Most developed nations have regulatory authorities tasked with ensuring consumer safety and protection. For example; in the US, this responsibility is granted to the Consumer Product Safety Commission (CPSC), and in Canada, Health Canada serves that role. These agencies must identify new hazards, quantify relative levels of harm, and use their legislated powers to promote public safety. The consumer protection agencies have various options at their disposal to enforce policy. Among these, a product recall is the strongest, and as such is typically reserved for cases where other approaches are deemed insufficient.
In 2014, the CPSC issued a strong federal safety standard for high-powered magnets. Under the Consumer Product Safety Act, this performance standard stipulates that any magnet manufactured or imported on or after April 1, 2015, must be large enough to decrease its ingestion hazard or the magnetic force must be lowered.
In Canada, a mandatory product recall was established in 2013 and resulted in a significant reduction in the morbidity associated with ingestion of multiple magnets which was demonstrated clearly in a recent study that was published in 2017.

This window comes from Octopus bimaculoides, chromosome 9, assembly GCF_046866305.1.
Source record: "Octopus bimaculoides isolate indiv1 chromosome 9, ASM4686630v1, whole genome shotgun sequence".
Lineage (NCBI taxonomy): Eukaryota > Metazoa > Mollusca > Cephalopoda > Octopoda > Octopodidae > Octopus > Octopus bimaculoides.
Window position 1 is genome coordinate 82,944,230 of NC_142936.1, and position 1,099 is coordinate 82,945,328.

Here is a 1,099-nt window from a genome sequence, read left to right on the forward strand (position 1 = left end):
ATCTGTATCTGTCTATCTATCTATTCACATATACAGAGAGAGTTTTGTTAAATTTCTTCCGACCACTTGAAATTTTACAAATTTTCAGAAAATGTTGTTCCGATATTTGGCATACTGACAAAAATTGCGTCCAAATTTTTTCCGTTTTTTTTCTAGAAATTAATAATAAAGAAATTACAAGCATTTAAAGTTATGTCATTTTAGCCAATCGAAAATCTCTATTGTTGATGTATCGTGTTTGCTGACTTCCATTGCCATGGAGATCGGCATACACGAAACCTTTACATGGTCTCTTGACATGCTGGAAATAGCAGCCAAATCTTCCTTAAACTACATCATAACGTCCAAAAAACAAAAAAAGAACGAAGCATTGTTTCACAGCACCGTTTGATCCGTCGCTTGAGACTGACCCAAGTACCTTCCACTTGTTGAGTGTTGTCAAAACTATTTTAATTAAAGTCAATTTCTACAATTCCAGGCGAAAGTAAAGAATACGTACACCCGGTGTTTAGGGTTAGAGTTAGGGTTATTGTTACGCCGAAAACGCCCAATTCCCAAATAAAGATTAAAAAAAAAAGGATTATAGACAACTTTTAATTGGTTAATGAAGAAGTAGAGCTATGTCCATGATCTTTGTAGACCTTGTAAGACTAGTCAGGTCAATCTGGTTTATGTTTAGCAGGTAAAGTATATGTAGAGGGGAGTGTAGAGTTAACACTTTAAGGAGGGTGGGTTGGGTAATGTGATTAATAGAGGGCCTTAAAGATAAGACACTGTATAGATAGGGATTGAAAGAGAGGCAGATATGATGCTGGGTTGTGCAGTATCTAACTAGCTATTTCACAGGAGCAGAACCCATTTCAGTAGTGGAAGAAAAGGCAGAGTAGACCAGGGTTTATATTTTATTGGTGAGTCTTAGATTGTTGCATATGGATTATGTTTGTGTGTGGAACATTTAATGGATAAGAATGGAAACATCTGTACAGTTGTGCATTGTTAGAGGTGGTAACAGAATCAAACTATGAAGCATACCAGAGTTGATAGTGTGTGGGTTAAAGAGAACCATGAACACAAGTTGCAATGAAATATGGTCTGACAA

In the UAE, there has been a significant rise in the incidence of multiple magnet ingestion among children that was noticed in the last couple of years (from our experience and from the direct contact with other paediatric surgeons in the UAE). This is mainly due to the availability of these magnetic toys in the market and online shops.
We think that healthcare givers should continue to counsel patients on magnet safety, discuss safe and age-appropriate toys, and warn about the serious health hazards associated with magnet ingestion. Adolescents should be discouraged from use of magnets which may lead to unintentional ingestion. In the event of ingestion, parents and patients must seek immediate medical attention, as delay in management may increase the risk of complications.
We need to clearly highlight these potential risks and ask the appropriate regulatory authorities to take an action to remove these magnetic toys from the market in order to safeguard our children from threat of multiple magnet ingestions.
Despite their attraction, high-powered magnets are an avoidable source of potentially life-threatening injury. Parents and caregivers should remove them from the reach of children, and medical providers should maintain a high index of suspicion of their ingestion. Consumer protection agencies need to enforce certain policies to reduce the alarming rise in multiple magnet ingestion among children in the UAE.
References available on request.